Open Thoughts

March 2010 archive

How do you structure your code?

March 28, 2010

I am currently doing some refactoring of small bits of research code that I've written, and like many others before me, I've come to the conclusion that some sort of toolbox structure is appropriate for my project. Subscribing to the unix philosopy of writing small bits of code that talk to each other, I tried to see how this would apply to a typical machine learning project.

My interest lies in algorithms and I tend to work with discriminative supervised learning methods, so perhaps my design choices are biased by this. I'd be very happy to hear what other people do with their projects. I believe that there should be three types of toolboxes:

  • Data handling - including file format handling, feature creation and preprocessing, normalization, etc.
  • Learning objectives - which define the mathematical objects that we are searching through, for example hinge loss versus logistic loss, l1 versus l2 regularization. I merge kernels into this part, instead of data handling, because it really is dependent on the type of learning algorithm.
  • Numerical tools - such as convex optimization or stochastic gradient descent.

On top of that, in the interests of reproducible research, for each paper, there should be an "experimental scripts" directory that shows how to go from raw data using the toolboxes (+versions) above to the plots and tables in a particular paper.

Most projects tend to monolithic, i.e. they merge all three types of toolboxes into one project. I believe that this is due to our culture of writing a piece of code for a particular paper deadline, effectively giving a bunch of experimental scripts that include all code for data handling, mathematical objects and optimization. Often the argument is that this is the only way to make code efficient, but it also means that code has to be rewritten time and again for basic things such as computing the ROC of a classifier, or doing trace normalization of a kernel matrix, or doing "simple gradient descent". For such "easy" things, it may be actually less overhead to just recode things in your own framework, but for potentially more difficult things, such as using cuda, it would be convenient if the numerical tools library took care of it once and for all.

My current project design (in python) is also monolithic, but I intend to have different packages for data, classifiers and optimization corresponding to the three items above. Experimental scripts for reproducible research are not part of the project, but part of the paper, since I do not want to think about backward compatibility. I mean, should new versions of my code still reproduce old results, or should results be for a particular project version? I'm also using the project structure recommended by this post and this post.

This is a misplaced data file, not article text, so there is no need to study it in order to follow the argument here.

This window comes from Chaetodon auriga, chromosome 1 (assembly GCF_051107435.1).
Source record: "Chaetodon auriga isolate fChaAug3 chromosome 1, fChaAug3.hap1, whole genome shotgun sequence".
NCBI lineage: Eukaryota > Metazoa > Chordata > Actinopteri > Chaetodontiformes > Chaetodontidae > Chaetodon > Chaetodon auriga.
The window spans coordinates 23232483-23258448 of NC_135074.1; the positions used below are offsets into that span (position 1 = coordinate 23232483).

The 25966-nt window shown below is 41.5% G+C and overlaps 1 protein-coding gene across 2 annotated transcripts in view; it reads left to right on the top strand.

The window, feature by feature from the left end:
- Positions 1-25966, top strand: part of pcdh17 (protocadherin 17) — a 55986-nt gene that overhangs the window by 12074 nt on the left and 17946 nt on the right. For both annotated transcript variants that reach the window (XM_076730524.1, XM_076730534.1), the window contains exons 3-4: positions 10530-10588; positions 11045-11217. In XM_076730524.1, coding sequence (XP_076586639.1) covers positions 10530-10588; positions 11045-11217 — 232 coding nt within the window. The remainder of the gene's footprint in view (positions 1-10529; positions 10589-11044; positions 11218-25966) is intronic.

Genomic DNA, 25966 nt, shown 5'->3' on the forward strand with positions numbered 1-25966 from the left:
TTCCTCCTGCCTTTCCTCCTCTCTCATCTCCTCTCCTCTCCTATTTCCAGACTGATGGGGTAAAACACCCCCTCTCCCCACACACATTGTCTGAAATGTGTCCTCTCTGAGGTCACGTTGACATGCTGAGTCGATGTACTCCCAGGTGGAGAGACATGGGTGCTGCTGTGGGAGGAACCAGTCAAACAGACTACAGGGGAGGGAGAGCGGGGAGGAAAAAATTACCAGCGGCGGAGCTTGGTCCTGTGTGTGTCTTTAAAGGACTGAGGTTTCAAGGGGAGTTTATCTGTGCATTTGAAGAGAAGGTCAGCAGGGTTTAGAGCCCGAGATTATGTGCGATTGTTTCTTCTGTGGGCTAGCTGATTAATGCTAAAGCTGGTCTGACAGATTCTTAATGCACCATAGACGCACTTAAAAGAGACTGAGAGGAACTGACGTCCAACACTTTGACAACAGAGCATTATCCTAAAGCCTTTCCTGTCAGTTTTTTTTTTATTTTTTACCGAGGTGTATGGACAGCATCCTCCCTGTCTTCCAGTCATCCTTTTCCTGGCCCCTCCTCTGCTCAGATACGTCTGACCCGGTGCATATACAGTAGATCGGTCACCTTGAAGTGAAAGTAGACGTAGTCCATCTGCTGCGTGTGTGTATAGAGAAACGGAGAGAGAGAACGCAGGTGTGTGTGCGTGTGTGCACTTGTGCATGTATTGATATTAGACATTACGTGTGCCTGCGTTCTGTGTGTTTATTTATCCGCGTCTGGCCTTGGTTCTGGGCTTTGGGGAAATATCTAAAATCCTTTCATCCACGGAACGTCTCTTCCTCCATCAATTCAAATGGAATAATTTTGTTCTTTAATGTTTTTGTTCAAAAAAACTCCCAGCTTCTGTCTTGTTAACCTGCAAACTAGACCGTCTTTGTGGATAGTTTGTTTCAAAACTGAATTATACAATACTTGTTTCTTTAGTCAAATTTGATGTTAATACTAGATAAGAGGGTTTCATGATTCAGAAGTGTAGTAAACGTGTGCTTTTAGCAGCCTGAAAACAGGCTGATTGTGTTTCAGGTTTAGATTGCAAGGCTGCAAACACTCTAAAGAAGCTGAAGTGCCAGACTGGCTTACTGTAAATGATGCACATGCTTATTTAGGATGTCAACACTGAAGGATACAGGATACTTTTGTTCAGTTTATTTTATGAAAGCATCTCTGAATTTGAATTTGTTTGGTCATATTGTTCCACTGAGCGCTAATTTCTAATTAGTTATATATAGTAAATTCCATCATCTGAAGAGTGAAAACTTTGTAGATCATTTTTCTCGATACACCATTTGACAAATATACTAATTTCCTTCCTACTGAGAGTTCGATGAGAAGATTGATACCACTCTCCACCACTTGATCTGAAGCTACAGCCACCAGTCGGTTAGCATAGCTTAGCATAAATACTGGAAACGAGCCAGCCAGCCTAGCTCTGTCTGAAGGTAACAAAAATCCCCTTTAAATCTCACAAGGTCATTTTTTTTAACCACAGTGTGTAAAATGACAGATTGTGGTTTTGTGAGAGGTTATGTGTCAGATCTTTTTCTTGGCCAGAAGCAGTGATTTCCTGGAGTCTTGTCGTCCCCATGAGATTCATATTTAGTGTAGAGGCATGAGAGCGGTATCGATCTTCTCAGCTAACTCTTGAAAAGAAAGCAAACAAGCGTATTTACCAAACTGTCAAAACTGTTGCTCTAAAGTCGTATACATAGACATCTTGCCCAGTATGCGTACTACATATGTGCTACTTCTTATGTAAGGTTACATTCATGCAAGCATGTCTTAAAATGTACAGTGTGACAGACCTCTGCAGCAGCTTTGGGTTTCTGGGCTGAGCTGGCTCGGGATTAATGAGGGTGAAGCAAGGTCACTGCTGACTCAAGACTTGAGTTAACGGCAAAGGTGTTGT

Any tips from more experienced readers are most welcome! Especially on how to keep the code base flexible for future research projects.

Citing Wikipedia

March 22, 2010

I just stumbled across this blog entry which I found interesting to read.

Quoting the first paragraphs from the source above:

Now it’s well known and generally agreed that you can’t cite Wikipedia for a scientific paper or other serious academic work. This makes sense firstly because Wikipedia changes, both in the short term (including vandalism) and in the long term (due to changes in technology, new archaeological discoveries, current events, etc). But you can link to a particular version of a Wikipedia page, you can just click on the history tab at the top of the screen and then click on the date of the version for which you want a direct permanent link.

The real reason for not linking to Wikipedia articles in academic publications is that you want to reference the original research not a report on it, which really makes sense. Of course the down-side is that you might reference some data that is in the middle of a 100 page report, in which case you might have to mention the page number as well. Also often the summary of the data you desire simply isn’t available anywhere else, someone might for example take some facts from 10 different pages of a government document and summarise them neatly in a single paragraph on Wikipedia. This isn’t a huge obstacle but just takes more time to create your own summary with references.

Nat Torkington on Open Data

March 9, 2010

I recently came across a blog on O'Reilly Radar about Truly Open Data, which talks about how concepts from open source software can be translated to open data. Basically, apart from just "getting the data out there", we need software tools for managing this data. I summarize his list of tools below, with some thoughts on how this may apply to machine learning data.

  • diff and patch - Perhaps we need some md5sum for binary data? It seems that most machine learners actually don't use "live" data very often, so perhaps these resources are not needed for us?
  • version control
  • releases - An obvious release point would be upon submission of a paper. One downside I realized about double blind reviewing is that one cannot release new data (or software) upon submission. Some things are just easier to do with some real bits.
  • documentation - Apart from bioinformatics data that I generated myself, I'd be hard pressed to name one dataset (apart from iris) where I know the provenance of the data.